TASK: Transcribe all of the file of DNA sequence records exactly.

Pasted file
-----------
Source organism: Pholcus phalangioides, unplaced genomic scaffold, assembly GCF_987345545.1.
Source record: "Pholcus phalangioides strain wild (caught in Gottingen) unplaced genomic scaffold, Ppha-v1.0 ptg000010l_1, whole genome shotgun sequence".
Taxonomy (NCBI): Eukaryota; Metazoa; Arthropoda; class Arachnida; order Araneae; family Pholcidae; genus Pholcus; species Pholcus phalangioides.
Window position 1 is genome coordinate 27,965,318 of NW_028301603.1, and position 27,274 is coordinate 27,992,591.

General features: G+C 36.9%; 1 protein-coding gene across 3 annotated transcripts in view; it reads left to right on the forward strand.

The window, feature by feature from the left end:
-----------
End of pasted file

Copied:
Source organism: Pholcus phalangioides, unplaced genomic scaffold, assembly GCF_987345545.1.
Source record: "Pholcus phalangioides strain wild (caught in Gottingen) unplaced genomic scaffold, Ppha-v1.0 ptg000010l_1, whole genome shotgun sequence".
Taxonomy (NCBI): Eukaryota; Metazoa; Arthropoda; class Arachnida; order Araneae; family Pholcidae; genus Pholcus; species Pholcus phalangioides.
Window position 1 is genome coordinate 27,965,318 of NW_028301603.1, and position 27,274 is coordinate 27,992,591.

General features: G+C 36.9%; 1 protein-coding gene across 3 annotated transcripts in view; it reads left to right on the forward strand.

The window, feature by feature from the left end: